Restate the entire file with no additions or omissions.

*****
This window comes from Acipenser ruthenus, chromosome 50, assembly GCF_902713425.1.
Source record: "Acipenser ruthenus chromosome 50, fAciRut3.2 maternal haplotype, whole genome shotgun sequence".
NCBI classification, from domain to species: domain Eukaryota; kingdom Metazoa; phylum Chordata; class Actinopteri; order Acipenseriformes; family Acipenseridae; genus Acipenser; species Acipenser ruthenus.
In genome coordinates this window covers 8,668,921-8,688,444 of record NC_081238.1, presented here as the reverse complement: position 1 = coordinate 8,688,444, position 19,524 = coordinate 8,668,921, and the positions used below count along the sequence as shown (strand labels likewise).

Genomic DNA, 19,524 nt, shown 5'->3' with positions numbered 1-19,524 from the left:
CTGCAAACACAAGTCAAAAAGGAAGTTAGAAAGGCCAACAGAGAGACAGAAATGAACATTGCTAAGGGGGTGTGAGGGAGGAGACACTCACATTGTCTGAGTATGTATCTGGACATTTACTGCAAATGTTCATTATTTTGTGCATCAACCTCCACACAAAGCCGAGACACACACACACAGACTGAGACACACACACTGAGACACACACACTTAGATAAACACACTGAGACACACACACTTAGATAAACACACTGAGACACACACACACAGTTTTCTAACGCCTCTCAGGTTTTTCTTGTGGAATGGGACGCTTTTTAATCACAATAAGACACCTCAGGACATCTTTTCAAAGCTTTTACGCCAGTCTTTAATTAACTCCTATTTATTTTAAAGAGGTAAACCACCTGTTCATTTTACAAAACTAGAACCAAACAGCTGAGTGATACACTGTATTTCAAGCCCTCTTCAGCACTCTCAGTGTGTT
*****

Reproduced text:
This window comes from Acipenser ruthenus, chromosome 50, assembly GCF_902713425.1.
Source record: "Acipenser ruthenus chromosome 50, fAciRut3.2 maternal haplotype, whole genome shotgun sequence".
NCBI classification, from domain to species: domain Eukaryota; kingdom Metazoa; phylum Chordata; class Actinopteri; order Acipenseriformes; family Acipenseridae; genus Acipenser; species Acipenser ruthenus.
In genome coordinates this window covers 8,668,921-8,688,444 of record NC_081238.1, presented here as the reverse complement: position 1 = coordinate 8,688,444, position 19,524 = coordinate 8,668,921, and the positions used below count along the sequence as shown (strand labels likewise).

Genomic DNA, 19,524 nt, shown 5'->3' with positions numbered 1-19,524 from the left:
CTGCAAACACAAGTCAAAAAGGAAGTTAGAAAGGCCAACAGAGAGACAGAAATGAACATTGCTAAGGGGGTGTGAGGGAGGAGACACTCACATTGTCTGAGTATGTATCTGGACATTTACTGCAAATGTTCATTATTTTGTGCATCAACCTCCACACAAAGCCGAGACACACACACACAGACTGAGACACACACACTGAGACACACACACTTAGATAAACACACTGAGACACACACACTTAGATAAACACACTGAGACACACACACACAGTTTTCTAACGCCTCTCAGGTTTTTCTTGTGGAATGGGACGCTTTTTAATCACAATAAGACACCTCAGGACATCTTTTCAAAGCTTTTACGCCAGTCTTTAATTAACTCCTATTTATTTTAAAGAGGTAAACCACCTGTTCATTTTACAAAACTAGAACCAAACAGCTGAGTGATACACTGTATTTCAAGCCCTCTTCAGCACTCTCAGTGTGTT